Preparing for conflict: Veterans need apply

Australia is currently undertaking the greatest peacetime recapitalisation of its defence force in the nation’s history, and if the prime minister, defence minister and Home Affairs secretary are to be believed it couldn’t come a moment too soon. The surging program of investment includes a dizzying array of highly complex, short- and long-term projects that will require significant specialised support to deliver. That requires hard-to-come-by technical, tactical and management skills for the wide array of tasks facing the organisation, from cutting steel to cutting code.

As ASPI’s Marcus Hellyer points out, Defence already relies on a pool of contractors and outsourced service providers, at a price tag that runs into the billions. Many fill roles that aren’t viable or economical for service personnel (such as mowing lawns and manning gates). But many provide skills that Defence can’t attract, can’t retain or simply doesn’t need on a long-term basis. And while contractors may be expensive, so are service personnel. The former, however, are a highly flexible resource readily moving between projects and taking with them knowledge that is not lost in the posting cycle. On top of this, a very large percentage of the contractor workforce appears to be veterans.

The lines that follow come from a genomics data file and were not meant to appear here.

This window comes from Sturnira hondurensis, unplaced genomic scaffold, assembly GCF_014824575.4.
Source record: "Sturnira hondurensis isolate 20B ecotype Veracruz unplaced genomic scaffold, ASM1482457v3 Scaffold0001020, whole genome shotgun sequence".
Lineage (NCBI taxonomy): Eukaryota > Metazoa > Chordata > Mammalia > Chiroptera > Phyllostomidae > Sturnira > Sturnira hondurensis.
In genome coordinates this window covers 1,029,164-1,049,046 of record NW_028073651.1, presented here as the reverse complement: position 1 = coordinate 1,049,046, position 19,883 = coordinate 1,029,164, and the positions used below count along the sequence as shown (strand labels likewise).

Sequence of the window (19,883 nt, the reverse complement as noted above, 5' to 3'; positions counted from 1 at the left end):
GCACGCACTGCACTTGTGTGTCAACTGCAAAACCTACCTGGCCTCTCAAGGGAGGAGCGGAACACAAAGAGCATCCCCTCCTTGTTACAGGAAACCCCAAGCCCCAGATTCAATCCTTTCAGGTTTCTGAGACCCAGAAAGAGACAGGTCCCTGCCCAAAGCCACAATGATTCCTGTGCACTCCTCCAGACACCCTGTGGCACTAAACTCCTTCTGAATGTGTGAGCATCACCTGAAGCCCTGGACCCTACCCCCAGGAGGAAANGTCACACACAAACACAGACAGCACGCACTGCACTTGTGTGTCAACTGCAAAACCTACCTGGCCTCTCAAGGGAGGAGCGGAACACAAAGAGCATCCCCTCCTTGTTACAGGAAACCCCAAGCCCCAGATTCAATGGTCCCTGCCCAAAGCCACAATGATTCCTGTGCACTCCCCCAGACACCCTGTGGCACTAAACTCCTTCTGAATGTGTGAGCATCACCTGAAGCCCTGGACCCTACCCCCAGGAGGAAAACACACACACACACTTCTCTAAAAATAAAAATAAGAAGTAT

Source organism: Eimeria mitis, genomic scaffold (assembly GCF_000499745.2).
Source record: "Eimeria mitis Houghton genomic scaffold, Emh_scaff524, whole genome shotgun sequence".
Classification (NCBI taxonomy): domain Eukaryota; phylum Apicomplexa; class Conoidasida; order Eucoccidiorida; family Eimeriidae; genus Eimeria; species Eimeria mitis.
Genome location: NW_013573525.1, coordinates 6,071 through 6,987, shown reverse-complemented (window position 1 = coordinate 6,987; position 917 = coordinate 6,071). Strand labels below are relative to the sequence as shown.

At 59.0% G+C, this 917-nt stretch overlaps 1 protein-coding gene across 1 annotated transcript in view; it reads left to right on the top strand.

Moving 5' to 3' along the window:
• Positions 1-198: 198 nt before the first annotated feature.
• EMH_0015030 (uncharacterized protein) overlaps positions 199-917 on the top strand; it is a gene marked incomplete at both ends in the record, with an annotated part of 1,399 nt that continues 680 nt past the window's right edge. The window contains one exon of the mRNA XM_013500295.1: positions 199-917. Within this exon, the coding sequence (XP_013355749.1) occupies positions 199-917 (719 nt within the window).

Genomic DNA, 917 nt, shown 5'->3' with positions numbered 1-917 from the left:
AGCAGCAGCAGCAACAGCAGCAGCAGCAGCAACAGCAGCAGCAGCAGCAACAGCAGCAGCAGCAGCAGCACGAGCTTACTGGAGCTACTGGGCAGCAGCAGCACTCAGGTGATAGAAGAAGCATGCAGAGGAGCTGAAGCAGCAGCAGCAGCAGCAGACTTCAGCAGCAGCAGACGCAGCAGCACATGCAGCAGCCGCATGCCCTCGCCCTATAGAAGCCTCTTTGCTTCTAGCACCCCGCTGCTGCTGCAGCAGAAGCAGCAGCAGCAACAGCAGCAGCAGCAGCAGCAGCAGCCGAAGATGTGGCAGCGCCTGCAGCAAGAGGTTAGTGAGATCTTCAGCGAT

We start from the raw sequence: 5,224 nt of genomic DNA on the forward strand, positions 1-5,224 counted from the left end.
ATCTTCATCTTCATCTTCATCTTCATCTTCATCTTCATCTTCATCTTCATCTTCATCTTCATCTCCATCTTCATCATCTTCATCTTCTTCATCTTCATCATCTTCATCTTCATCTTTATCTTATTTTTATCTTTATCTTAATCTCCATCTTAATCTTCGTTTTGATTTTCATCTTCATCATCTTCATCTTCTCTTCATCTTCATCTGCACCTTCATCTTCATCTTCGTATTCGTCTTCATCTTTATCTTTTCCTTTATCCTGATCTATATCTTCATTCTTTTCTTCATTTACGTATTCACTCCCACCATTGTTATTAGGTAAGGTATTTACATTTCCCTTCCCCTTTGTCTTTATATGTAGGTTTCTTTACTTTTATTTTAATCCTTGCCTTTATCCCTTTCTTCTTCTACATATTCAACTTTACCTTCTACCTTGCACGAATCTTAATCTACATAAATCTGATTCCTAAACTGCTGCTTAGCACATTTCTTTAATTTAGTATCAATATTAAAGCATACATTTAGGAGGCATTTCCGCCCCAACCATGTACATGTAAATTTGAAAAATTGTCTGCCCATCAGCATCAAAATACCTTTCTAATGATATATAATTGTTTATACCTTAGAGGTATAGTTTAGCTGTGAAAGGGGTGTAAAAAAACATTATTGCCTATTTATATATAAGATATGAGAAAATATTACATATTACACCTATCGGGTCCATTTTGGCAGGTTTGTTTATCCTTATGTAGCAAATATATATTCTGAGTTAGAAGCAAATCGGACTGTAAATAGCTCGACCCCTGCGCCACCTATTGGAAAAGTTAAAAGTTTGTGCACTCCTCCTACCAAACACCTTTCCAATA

Defence members hang up their uniforms for many reasons. Some leave dissatisfied with the service and never want to look back. But many more leave for reasons including family, financial and medical factors, while remaining deeply committed to the defence of the nation. Those veterans bring an intimate understanding of the organisation, military capability and, in many instances, specialised technical and managerial experience. Those are valuable skills that the ADF has spent years and a large amount of money developing (although these individuals have almost invariably gained additional skills through further study, often in their own time).